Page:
Circuit Affirms Dismissal of Tuna Challenge
of Wildlife v. Hogarth, 330 F.3d 1358 (Fed. Cir. 2003).
Showalter, J.D., M.S.E.L.
A recent decision
by the Federal Circuit, affirming the Court of International Trades
dismissal of a challenge to a NOAA Fisheries Interim-Final Rule, is
the latest development in a three year court battle to protect dolphins
in the Eastern Tropical Pacific.1 In 1999, without
preparing an environmental impact statement (EIS), NOAA Fisheries published
an Interim-Final Rule implementing the International Dolphin Conservation
Program Act (IDCPA). Plaintiffs challenged the Rules provision
relating to the timeframe for commencement of backdown procedures2
and the lack of an EIS.
The Interim-Final Rule requires backdown procedures be completed
no later than one-half hour after sundown.3 The
IDCPA, however, requires the procedures to commence no later than thirty
minutes before sundown.4 The Federal Circuit held that
even though the Interim-Final Rule directly conflicts with the IDCPA,
NOAA Fisheries is authorized to alter the IDCPA requirements in certain
circumstances. Because the International Agreement establishing the
International Dolphin Conservation Program requires the procedures be
completed no later than one-half hour after sundown, the agency had
the authority to alter the IDCPA to comply with the International Agreement.
NOAA Fisheries did not prepare an EIS because the agencys Environmental
Assessment resulted in a finding of no significant impact.5 The plaintiffs claimed the environmental assessment was defective and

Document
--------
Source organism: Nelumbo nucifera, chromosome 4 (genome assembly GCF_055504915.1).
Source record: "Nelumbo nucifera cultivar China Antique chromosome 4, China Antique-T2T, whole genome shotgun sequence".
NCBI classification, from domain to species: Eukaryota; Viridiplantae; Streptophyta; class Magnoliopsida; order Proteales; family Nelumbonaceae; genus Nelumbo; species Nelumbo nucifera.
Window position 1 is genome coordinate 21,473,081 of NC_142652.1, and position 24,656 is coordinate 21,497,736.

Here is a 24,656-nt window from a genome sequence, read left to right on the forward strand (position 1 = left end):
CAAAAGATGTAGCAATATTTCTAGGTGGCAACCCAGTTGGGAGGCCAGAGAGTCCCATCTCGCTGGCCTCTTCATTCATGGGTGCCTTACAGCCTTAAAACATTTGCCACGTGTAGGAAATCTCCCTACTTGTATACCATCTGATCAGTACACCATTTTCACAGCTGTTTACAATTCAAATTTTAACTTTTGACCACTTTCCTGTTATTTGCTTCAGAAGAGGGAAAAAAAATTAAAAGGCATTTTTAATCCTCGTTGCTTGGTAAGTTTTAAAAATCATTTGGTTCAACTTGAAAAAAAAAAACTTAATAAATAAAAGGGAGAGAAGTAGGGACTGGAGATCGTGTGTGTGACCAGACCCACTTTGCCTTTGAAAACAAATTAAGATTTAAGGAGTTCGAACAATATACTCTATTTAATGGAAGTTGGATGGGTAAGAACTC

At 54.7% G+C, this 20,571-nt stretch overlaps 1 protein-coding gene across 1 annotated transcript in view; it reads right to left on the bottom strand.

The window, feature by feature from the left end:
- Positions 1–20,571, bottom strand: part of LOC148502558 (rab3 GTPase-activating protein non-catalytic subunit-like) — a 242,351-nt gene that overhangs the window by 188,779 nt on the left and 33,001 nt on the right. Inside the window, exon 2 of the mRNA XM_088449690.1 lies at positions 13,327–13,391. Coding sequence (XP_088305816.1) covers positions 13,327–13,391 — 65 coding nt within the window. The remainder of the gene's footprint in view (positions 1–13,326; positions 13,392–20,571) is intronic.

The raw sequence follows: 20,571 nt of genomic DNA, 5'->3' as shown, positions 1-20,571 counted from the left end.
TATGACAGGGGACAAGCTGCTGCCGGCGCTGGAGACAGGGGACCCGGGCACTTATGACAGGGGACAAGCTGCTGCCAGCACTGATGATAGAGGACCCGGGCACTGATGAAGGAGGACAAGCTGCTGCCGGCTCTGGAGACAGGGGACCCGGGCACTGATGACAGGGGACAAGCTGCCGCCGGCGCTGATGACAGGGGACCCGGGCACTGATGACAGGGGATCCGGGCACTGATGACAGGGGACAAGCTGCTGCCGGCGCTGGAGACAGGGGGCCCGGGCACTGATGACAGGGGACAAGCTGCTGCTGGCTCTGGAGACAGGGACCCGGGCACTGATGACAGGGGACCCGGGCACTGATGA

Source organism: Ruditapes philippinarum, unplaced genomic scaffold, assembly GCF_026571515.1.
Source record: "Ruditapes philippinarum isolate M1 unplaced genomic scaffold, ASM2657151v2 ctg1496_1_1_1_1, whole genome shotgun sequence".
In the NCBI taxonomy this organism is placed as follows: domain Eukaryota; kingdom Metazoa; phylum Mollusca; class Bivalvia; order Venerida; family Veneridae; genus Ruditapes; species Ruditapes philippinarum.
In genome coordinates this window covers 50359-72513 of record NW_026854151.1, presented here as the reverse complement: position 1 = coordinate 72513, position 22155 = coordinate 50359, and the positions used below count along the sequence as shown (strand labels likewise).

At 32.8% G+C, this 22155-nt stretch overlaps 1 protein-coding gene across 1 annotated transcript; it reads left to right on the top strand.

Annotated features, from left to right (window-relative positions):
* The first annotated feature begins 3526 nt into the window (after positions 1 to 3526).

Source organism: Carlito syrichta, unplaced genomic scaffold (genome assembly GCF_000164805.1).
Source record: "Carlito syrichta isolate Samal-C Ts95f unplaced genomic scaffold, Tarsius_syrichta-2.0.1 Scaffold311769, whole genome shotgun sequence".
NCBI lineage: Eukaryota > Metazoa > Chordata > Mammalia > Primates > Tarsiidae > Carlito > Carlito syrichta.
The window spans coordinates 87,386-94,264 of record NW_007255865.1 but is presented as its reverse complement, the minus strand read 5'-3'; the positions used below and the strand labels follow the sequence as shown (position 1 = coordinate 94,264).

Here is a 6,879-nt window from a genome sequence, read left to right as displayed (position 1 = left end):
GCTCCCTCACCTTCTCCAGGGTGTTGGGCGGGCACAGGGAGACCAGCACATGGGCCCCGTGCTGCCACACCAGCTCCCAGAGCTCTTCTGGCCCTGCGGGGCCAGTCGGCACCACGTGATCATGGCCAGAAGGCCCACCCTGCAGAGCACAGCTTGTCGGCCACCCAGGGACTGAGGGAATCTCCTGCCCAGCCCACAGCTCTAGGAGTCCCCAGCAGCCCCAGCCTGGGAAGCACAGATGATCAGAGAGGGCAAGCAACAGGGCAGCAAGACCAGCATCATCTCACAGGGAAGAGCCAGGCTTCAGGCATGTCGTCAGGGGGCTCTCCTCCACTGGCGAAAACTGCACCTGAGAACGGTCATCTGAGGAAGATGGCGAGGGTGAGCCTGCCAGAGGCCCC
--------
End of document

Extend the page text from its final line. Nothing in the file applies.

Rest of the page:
that the agencys decision not to prepare an EIS was arbitrary
and capricious. Both the Court of International Trade and the Federal
Circuit disagreed and held that the agency adequately evaluated the
dolphin mortality problem, the impacts of the Interim-Final Rule, and
several alternatives on the dolphins and the environment. NOAA Fisheries,
therefore, complied with the National Environmental Policy Act and did
not act in an arbitrary or capricious manner in adopting its rule.
1. For a detailed analysis of the decision of the Court
of International Trade, see Takamatsu, International Court Dismisses
Latest Tuna Challenge, 21: 4 Water Log 11 (2001).
2. A backdown procedure is the process undertaken
by a vessel at the conclusion of a set of a purse seine
net on a school of tuna, in which the majority of the net is hauled
back on board and the boat is put into reverse. This eases the tension
in the net and lowers it below the water line, allowing any trapped
dolphins to escape.
3. 50 C.F.R. § 216.24(c)(6)(iii) (2003) (emphasis
4. 16 U.S.C. § 1413 (2003).
5. An agency need not prepare an EIS, if it has made
a FONSI (finding of no significant impact) determination and stated
the reasons why the proposed action is insignificant. 40 C.F.R. §